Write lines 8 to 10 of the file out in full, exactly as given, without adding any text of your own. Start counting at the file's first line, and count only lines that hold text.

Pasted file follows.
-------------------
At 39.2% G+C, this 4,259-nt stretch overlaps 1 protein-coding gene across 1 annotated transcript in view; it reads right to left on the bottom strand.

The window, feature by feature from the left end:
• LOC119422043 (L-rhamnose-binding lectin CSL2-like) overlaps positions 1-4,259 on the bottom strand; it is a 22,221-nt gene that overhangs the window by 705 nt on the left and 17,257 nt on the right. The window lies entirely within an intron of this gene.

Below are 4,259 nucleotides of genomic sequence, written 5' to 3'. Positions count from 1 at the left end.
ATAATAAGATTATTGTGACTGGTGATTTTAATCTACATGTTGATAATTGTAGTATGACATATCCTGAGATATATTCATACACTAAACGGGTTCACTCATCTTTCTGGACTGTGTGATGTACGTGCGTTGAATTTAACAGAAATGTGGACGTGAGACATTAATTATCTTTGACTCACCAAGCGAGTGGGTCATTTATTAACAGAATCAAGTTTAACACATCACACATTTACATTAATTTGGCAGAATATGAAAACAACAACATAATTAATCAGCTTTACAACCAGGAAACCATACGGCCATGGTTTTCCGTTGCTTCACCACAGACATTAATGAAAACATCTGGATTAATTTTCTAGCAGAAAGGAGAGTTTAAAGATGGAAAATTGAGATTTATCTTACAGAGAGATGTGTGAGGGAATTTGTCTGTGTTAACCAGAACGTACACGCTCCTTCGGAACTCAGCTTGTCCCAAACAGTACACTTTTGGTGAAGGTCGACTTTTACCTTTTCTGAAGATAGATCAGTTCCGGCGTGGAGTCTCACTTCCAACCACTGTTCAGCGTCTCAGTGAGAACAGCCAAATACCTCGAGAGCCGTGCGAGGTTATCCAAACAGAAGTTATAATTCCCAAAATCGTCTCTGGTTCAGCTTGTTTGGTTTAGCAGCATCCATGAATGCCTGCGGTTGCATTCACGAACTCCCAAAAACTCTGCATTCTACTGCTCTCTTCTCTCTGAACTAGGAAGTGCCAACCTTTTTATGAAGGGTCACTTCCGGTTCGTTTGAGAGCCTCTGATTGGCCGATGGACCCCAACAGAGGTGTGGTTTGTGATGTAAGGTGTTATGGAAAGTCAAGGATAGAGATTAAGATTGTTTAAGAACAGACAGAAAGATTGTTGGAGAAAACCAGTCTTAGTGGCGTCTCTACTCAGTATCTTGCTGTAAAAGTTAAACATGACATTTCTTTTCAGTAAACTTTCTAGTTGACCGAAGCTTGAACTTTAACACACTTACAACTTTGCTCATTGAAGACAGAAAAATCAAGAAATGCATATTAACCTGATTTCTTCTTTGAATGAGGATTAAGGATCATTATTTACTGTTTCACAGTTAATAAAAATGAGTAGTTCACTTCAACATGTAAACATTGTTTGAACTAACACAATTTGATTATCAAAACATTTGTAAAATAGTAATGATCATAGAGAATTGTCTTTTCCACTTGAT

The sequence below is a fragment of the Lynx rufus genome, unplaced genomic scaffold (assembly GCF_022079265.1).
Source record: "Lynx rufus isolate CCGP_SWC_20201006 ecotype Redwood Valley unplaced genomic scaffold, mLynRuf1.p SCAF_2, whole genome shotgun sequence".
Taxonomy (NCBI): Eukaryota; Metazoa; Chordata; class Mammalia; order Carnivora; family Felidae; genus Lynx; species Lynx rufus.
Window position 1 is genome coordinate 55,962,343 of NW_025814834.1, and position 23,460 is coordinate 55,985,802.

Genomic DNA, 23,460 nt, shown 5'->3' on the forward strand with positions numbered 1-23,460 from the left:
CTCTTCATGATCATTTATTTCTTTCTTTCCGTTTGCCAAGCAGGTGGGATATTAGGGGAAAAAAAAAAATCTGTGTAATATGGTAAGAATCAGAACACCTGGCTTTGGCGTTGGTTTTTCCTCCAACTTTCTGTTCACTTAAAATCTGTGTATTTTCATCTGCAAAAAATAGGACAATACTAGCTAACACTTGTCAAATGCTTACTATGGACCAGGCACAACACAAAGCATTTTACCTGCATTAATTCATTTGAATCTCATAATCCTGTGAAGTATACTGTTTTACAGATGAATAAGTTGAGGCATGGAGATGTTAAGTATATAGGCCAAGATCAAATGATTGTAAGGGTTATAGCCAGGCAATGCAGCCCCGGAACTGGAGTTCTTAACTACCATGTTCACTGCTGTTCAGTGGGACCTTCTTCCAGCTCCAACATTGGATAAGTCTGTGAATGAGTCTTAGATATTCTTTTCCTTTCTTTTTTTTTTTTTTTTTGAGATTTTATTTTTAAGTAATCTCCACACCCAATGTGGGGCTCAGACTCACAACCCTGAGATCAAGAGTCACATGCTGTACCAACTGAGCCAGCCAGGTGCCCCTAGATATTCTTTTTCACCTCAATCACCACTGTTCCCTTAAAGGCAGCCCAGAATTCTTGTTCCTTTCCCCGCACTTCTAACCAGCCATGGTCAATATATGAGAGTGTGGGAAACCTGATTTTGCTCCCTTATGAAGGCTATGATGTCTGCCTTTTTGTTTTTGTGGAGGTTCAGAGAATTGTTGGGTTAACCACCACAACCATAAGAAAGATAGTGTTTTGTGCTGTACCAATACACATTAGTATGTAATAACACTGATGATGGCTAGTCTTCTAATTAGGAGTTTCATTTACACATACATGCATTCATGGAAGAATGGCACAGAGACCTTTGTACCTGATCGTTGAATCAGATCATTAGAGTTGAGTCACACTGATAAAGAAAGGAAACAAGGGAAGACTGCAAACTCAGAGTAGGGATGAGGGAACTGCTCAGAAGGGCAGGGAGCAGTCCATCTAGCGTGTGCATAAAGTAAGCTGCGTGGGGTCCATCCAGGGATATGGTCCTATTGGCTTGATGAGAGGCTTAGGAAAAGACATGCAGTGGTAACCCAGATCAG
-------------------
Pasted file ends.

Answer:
Taxonomy (NCBI): Eukaryota; Metazoa; Chordata; class Mammalia; order Carnivora; family Felidae; genus Lynx; species Lynx rufus.
Window position 1 is genome coordinate 55,962,343 of NW_025814834.1, and position 23,460 is coordinate 55,985,802.

Genomic DNA, 23,460 nt, shown 5'->3' on the forward strand with positions numbered 1-23,460 from the left: